Old woman with eggs in her hand.

Women in Damascus, Syria. Millions of people in the NENA region are suffering from food insecurity.
Photo: © FAO/Louai Beshara

Rising hunger in the Near East and North Africa

Conflicts, the main drivers of food insecurity in the Near East and North Africa, are also undermining rural transformation efforts and widening rural-urban gaps. Inadequate rural transformation hampers efforts to eradicate hunger and malnutrition by 2030, FAO warns.

Hunger in the Near East and North Africa (NENA) region continues to rise as conflicts and protracted crises have spread and worsened since 2011, the Food and Agriculture of the United Nations (FAO) warned in May 2019. 52 million people in the region are estimated to be suffering from chronic undernourishment.

Conflict continues to be the main driver of hunger across the region. More than two-thirds of hungry people in the NENA region - approximately 34 million people - live in conflict-affected countries, compared to 18 million hungry people in countries that are not impacted directly by conflict. Stunting, wasting and undernutrition are also far worse in conflict countries than in other countries.

The region is not facing just a hunger crisis, for some of the highest rates of obesity are also found in countries within the region, putting pressure on people’s health, lifestyles and the national health systems and economies. Addressing obesity requires food systems that ensure that people have access to healthy, nutritious food and also increased public awareness and information on the risks associated with overweight and obesity.

Conflicts undermine rural transformation

Conflicts undermine the region’s Zero Hunger efforts, but also the degree of rural transformation, FAO’s Regional Overview of Food Security and Nutrition in the Near East and North Africa shows. Rural areas accommodate around 40 per cent of the population, where the majority of poor are living.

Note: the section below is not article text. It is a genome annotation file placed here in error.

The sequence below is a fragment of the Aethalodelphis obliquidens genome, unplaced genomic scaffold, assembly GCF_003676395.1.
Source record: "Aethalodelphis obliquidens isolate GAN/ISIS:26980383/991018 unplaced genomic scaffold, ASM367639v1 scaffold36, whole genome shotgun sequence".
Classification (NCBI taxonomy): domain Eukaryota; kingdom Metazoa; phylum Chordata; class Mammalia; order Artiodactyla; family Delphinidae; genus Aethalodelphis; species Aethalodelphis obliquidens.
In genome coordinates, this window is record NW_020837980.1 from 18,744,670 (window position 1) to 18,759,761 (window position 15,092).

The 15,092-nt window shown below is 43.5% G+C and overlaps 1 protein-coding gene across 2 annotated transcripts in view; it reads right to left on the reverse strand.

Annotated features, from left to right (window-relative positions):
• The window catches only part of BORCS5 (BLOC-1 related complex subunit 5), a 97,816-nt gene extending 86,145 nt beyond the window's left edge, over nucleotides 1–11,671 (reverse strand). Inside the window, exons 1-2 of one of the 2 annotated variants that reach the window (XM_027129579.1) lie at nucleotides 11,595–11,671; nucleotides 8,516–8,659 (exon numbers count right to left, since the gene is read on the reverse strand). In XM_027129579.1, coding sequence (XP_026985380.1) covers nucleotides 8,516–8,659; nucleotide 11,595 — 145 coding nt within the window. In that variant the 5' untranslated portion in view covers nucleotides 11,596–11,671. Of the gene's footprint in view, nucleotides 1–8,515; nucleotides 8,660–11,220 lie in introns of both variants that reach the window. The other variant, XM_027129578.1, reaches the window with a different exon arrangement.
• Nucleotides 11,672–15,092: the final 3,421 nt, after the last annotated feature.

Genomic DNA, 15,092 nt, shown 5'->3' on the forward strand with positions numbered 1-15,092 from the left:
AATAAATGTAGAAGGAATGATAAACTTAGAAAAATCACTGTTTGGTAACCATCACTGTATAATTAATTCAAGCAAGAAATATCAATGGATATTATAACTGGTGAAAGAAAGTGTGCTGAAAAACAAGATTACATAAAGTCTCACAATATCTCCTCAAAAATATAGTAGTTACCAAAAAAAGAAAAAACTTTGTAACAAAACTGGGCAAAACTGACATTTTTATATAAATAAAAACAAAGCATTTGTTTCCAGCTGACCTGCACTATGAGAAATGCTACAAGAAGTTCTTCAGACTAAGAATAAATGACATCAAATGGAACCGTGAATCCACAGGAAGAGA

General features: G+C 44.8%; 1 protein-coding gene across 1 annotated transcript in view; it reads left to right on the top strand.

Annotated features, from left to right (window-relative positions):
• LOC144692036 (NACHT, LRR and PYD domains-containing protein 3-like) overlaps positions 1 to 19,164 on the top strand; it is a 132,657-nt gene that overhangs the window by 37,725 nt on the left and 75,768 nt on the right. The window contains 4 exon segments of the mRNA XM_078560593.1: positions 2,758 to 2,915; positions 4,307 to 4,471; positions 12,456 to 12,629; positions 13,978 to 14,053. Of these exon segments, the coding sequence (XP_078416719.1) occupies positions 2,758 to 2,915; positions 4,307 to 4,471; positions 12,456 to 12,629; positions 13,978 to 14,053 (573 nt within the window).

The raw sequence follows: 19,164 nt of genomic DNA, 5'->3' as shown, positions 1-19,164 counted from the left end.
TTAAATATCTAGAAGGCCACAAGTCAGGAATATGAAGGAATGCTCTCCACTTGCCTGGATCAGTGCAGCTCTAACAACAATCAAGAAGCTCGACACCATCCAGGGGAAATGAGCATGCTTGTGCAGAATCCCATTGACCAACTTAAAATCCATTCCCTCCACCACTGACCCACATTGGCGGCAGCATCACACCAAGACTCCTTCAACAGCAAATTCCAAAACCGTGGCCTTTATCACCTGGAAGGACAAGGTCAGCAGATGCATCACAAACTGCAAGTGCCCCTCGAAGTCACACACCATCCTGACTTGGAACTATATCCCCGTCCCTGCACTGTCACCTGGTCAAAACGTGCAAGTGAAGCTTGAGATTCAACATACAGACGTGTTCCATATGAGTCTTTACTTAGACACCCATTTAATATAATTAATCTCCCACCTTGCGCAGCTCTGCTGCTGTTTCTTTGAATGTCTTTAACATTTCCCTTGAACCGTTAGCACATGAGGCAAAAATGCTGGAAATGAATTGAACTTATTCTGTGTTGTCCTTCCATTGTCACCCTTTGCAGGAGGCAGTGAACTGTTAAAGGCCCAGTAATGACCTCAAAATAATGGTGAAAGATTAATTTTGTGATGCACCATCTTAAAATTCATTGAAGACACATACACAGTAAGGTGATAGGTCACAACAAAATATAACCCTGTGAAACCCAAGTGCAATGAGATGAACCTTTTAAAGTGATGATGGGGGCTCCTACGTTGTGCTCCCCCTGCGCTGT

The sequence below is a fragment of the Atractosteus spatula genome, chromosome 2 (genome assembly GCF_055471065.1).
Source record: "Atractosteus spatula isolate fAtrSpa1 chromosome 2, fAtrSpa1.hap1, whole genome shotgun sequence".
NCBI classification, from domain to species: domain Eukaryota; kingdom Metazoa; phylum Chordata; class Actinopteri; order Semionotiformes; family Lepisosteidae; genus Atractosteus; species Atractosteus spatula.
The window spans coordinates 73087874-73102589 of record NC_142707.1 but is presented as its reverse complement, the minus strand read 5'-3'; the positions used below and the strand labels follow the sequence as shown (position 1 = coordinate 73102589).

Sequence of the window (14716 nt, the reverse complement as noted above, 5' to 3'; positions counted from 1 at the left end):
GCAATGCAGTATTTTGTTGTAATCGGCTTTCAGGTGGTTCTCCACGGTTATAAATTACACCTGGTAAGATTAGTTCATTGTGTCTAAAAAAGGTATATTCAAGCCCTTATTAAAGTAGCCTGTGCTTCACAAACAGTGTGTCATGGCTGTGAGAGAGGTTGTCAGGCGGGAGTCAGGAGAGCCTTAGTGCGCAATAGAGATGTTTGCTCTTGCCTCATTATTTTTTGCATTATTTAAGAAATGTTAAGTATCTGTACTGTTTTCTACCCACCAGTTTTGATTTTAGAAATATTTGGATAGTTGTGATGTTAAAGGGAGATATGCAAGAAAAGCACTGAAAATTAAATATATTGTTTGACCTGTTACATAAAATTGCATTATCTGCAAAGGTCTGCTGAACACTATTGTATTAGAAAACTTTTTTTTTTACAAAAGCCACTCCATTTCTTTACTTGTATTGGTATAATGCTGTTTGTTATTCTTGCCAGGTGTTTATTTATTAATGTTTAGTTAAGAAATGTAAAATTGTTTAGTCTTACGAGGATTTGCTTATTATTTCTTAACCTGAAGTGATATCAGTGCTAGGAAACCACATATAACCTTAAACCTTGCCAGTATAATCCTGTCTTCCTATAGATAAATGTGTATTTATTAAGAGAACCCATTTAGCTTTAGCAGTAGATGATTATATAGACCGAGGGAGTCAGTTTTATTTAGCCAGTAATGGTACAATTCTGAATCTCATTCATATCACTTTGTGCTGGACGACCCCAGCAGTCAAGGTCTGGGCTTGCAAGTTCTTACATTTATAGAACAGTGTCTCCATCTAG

Unemployment, particularly for young people and women across all age groups, is a significant challenge in the NENA region and is often higher than in other regions of the world. This is aggravated by rural-urban gaps – with significant disparities in living standards and poverty rates between rural and urban areas – and differences in labour productivity between traditional agriculture and industry and services. This gap is deepened by differences in access to education, health as well as other public services and housing.

Average wages for people employed in agriculture are likely to be far below those of workers outside the sector. Partially as a result of lower wages in agriculture, rural areas in the NENA region generally have higher income poverty rates than urban areas. On average, rural poverty is about twice as high as poverty in urban areas.

At a regional level, there are significant opportunities for transforming agriculture in a sustainable way, starting with the provision of  improved access to markets for farmers, promoting investments in agriculture, transfer of technology and other innovations, more efficient and effective management of water resources, as well as key policy changes that support the shift from subsistence farming to commercial and diversified production systems.

(FAO/ile)

More information at FAO website